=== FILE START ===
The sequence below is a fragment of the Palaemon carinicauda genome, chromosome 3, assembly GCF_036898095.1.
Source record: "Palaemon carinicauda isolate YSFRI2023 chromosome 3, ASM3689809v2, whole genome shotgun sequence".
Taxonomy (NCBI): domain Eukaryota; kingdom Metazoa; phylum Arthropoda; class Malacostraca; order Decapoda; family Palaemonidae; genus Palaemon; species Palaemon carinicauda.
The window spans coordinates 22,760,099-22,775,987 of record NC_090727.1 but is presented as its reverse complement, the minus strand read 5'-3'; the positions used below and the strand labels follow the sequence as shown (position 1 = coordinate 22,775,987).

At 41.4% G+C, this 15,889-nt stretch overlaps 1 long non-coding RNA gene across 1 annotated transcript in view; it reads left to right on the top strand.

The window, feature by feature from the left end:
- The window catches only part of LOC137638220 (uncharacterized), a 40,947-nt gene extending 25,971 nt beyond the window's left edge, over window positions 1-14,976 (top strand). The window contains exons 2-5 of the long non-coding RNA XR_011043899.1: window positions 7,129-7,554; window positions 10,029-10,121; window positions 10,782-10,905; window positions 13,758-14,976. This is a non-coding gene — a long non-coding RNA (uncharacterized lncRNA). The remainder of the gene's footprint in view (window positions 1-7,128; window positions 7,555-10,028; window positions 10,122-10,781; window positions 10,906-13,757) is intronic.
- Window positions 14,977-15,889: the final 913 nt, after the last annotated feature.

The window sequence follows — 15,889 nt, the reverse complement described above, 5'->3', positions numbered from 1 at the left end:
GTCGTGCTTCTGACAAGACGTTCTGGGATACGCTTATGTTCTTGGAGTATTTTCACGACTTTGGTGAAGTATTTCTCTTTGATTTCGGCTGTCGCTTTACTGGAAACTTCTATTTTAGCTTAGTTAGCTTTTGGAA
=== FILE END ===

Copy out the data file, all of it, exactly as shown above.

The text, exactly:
The sequence below is a fragment of the Palaemon carinicauda genome, chromosome 3, assembly GCF_036898095.1.
Source record: "Palaemon carinicauda isolate YSFRI2023 chromosome 3, ASM3689809v2, whole genome shotgun sequence".
Taxonomy (NCBI): domain Eukaryota; kingdom Metazoa; phylum Arthropoda; class Malacostraca; order Decapoda; family Palaemonidae; genus Palaemon; species Palaemon carinicauda.
The window spans coordinates 22,760,099-22,775,987 of record NC_090727.1 but is presented as its reverse complement, the minus strand read 5'-3'; the positions used below and the strand labels follow the sequence as shown (position 1 = coordinate 22,775,987).

At 41.4% G+C, this 15,889-nt stretch overlaps 1 long non-coding RNA gene across 1 annotated transcript in view; it reads left to right on the top strand.

The window, feature by feature from the left end:
- The window catches only part of LOC137638220 (uncharacterized), a 40,947-nt gene extending 25,971 nt beyond the window's left edge, over window positions 1-14,976 (top strand). The window contains exons 2-5 of the long non-coding RNA XR_011043899.1: window positions 7,129-7,554; window positions 10,029-10,121; window positions 10,782-10,905; window positions 13,758-14,976. This is a non-coding gene — a long non-coding RNA (uncharacterized lncRNA). The remainder of the gene's footprint in view (window positions 1-7,128; window positions 7,555-10,028; window positions 10,122-10,781; window positions 10,906-13,757) is intronic.
- Window positions 14,977-15,889: the final 913 nt, after the last annotated feature.

The window sequence follows — 15,889 nt, the reverse complement described above, 5'->3', positions numbered from 1 at the left end:
GTCGTGCTTCTGACAAGACGTTCTGGGATACGCTTATGTTCTTGGAGTATTTTCACGACTTTGGTGAAGTATTTCTCTTTGATTTCGGCTGTCGCTTTACTGGAAACTTCTATTTTAGCTTAGTTAGCTTTTGGAA